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The Scottish Nation

MACALISTER, the name of a clan that inhabited the south of Knapdale and the north of Kintyre in Argyleshire. They are traced to Alister or Alexander, a son of Angus Mor, of the clan Donald. Exposed to the encroachments of the Campbells, their principal possessions became, ere long, absorbed by different branches of that powerful clan. Clan badge, the five-leaved heath. The chief of this sept of the Macdonalds in Somerville MacAlester of Loup in Kintyre, and Kennox in Ayrshire. In 1805 Charles Somerville MacAlester, Esq. of Loup, assumed the name and arms of Somerville in addition to his own, in right of his wife, Janet Somerville, inheritrix of the entailed estate of Kennox, whom he had married in 1792.

      From their descent from Alexander, eldest son of Angus Mor, lord of the Isles and Kintyre in 1284, the grandson of Somerled, thane of Argyle, the MacAlesters claim to be the representatives, after MacDonell of Glengarry, of the ancient lords of the Isles, as heirs male of Donald, grandson of Somerled.

      Having joined the lord of Lorn against Robert the Bruce, Alexander was, by that monarch, attacked in his principal stronghold, Castle Sweyn in Knapdale, and, forced to surrender, died a prisoner in Dundonald castle. His forfeited possessions were conferred on his younger brother, Angus Oig, who had always supported the cause of the Bruce. Alexander’s descendants acquired lands in Argyleshire, and attached themselves to the powerful division of the clan Donald, called Ian Mor, from John the great, its progenitor, who lived in 1400, and whose possessions were in Isla and Kintyre.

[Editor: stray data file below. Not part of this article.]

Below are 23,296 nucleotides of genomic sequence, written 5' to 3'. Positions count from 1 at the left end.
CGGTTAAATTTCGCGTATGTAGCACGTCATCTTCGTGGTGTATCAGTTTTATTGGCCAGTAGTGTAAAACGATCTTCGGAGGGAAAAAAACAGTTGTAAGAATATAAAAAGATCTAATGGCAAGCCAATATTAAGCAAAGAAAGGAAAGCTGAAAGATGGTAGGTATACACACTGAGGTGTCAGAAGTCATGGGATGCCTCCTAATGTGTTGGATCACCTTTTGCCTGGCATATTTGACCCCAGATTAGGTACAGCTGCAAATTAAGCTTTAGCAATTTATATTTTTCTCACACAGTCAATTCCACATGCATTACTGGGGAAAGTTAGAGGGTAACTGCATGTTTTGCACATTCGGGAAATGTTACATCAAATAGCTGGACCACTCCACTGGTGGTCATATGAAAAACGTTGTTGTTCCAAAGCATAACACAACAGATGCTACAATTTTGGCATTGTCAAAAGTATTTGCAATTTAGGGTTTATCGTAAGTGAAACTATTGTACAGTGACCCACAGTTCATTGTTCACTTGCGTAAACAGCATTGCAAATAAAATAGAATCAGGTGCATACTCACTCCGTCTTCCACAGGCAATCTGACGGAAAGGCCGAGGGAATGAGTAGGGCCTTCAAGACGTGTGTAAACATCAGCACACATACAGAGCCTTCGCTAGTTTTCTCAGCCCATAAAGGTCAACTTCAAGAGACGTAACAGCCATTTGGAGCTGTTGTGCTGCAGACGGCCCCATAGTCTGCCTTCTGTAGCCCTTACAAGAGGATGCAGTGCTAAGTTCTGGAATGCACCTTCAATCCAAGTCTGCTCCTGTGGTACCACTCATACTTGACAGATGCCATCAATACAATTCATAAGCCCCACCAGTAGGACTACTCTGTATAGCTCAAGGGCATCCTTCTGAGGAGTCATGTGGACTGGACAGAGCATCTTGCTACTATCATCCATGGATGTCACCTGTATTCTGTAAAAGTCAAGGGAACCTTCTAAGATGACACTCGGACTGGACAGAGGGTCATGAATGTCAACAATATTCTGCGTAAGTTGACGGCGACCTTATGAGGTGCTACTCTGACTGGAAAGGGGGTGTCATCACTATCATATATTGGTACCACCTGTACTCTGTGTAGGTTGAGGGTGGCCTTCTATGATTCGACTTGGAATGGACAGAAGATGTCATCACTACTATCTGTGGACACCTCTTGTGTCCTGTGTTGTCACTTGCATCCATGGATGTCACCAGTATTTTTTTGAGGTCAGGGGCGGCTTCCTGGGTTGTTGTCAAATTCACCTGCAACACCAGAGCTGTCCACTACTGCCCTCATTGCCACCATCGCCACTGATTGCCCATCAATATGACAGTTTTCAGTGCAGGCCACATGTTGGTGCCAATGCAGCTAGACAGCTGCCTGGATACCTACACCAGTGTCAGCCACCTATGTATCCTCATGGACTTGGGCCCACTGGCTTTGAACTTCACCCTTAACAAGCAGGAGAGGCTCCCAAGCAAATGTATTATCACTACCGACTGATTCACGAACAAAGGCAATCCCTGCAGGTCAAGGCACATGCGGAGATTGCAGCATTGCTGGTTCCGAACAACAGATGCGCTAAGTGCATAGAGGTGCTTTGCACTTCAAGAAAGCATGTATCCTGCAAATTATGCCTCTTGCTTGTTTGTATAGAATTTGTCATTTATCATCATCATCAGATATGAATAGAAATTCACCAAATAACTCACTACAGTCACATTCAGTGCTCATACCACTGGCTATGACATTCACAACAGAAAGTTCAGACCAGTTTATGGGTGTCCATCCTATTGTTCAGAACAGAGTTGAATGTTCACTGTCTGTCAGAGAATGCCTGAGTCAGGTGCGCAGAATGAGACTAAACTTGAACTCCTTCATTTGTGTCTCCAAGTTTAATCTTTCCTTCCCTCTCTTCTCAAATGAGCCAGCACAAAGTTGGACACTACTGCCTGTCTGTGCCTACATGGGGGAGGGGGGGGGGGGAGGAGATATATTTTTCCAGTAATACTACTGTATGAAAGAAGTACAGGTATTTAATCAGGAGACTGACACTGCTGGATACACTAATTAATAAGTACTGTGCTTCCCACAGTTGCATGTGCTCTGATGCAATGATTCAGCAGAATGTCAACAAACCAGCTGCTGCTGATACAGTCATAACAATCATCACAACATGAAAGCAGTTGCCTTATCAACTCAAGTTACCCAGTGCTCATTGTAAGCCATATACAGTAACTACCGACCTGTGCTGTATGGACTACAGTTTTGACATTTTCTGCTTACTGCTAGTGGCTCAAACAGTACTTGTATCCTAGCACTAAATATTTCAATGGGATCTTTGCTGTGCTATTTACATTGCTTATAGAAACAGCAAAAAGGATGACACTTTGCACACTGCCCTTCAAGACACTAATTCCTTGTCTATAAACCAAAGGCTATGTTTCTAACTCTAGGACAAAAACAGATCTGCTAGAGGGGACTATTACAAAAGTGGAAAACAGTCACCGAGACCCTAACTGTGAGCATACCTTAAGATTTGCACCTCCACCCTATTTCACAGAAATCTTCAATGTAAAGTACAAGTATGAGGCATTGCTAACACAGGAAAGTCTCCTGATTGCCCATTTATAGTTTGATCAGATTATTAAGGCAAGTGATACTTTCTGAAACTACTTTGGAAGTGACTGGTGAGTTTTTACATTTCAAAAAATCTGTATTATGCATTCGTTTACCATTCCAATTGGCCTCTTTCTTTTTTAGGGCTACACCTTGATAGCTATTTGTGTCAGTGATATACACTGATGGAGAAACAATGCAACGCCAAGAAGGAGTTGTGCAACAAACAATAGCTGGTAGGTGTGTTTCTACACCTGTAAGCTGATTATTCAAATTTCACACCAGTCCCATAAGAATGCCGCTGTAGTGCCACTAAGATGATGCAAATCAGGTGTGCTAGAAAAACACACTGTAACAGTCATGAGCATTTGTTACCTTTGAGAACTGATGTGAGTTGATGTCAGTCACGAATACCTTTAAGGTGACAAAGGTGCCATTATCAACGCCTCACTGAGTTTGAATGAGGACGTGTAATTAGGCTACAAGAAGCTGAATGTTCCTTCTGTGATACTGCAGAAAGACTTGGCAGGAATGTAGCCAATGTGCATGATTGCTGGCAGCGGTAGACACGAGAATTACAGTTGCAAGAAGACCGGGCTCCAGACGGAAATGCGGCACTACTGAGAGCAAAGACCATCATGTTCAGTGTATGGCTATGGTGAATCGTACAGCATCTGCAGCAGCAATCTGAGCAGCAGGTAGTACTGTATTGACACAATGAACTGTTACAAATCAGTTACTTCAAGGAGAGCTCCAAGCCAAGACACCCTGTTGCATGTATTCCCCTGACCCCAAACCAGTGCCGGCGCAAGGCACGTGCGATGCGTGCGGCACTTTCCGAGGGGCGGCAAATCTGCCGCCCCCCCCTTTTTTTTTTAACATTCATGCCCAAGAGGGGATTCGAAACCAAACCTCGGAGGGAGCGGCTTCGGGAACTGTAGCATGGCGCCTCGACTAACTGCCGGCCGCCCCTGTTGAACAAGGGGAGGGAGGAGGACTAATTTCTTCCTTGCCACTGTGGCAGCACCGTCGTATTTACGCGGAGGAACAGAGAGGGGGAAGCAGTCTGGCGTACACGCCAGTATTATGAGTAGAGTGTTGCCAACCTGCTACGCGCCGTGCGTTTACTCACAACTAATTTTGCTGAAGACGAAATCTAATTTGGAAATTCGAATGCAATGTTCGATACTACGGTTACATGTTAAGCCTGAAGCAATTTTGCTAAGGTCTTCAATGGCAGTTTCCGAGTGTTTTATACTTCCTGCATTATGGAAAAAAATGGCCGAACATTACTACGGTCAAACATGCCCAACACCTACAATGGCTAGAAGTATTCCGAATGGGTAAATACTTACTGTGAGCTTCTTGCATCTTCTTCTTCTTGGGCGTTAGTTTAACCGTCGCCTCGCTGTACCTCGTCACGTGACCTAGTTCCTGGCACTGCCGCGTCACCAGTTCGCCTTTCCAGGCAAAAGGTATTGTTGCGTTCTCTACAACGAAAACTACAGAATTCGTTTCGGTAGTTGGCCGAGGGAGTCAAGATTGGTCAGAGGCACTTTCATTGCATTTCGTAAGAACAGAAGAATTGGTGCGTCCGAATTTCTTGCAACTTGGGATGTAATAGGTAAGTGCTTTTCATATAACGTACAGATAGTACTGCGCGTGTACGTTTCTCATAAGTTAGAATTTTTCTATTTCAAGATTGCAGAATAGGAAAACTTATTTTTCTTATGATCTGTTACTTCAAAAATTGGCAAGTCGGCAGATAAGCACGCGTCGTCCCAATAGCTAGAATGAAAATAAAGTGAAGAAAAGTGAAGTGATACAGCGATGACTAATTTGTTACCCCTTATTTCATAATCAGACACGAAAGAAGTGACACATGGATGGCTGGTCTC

After the forfeiture of the lords of the Isles in 1493, the MacAlesters became so numerous as to form a separate and independent clan. At that period their chieftain was named John or Ean Dubh, whose residence was at Ard Phadriuc or Ardpatrick, in South Knapdale. One of the family, Charles MacAlester, is mentioned as steward of Kintyre in 1481.

      In the register of the privy seal for 1515 appears the name of his son, Angus vic Ean Dubh. This Angus had three sons, Alexander; Donald, constable of the castle of Tarbet, on Loch Fyne, an office which became hereditary in the family; and Roderick, said to have been, in 1545, bishop of the Isles, although not mentioned in Keith’s Catalogue.

      The eldest son, Alexander MacAlester of the Loup, was forfeited for treasonably abiding from the army at Solway, but in 1540 he obtained a remission for himself and 15 of his clan.

      His grandson, Alexander, was one of those Highland chieftains who were held responsible, by the act called “the Black Band,” passed in 1587, for the peaceable behaviour of their clansmen and the “broken men” who lived on their lands. He died when his son, Godfrey or Gorrie MacAlester, was yet under age.

      This youthful chief became the hero of a tragedy which forms one of the most remarkable cases in Pitcairn’s Criminal Trials, (vol. iii. p. 7). Between him and a young lady of great property residing not far from his own possessions a mutual love existed, but their union was prevented by his guardian, who contrived to get her married to one of his own sons. Apprehensive, however, of the resentment of his ward, who had now attained his majority, he removed for a time to a distant part of the country. On his return in 1598, he was attacked and slain by the young chief. As the latter’s vengeance was equally directed against the sons of his tutor, they took refuge in the house of Askomull in Kintyre, belonging to Angus Macdonald of Dunyveg, chief of the clan Ian Vohr, whilst the laird of Loup procured the assistance of Sir James Macdonald, the son of Angus, then at variance with his father. With about 300 armed men, they surrounded the house of Askomull at midnight, and on the refusal of those within to surrender, it was immediately set on fire. Although he knew that his father and mother were at the time in the house, Sir James savagely refused to let the fire be extinguished, and, at length, his father, in endeavouring to make his escape, was made prisoner, after being severely burnt, and receiving many indignities from the servants of his unnatural son. The other inmates of the house also fell into his hands, and were treated with various degrees of severity, but he does not appear to have caused any of them to be put to death.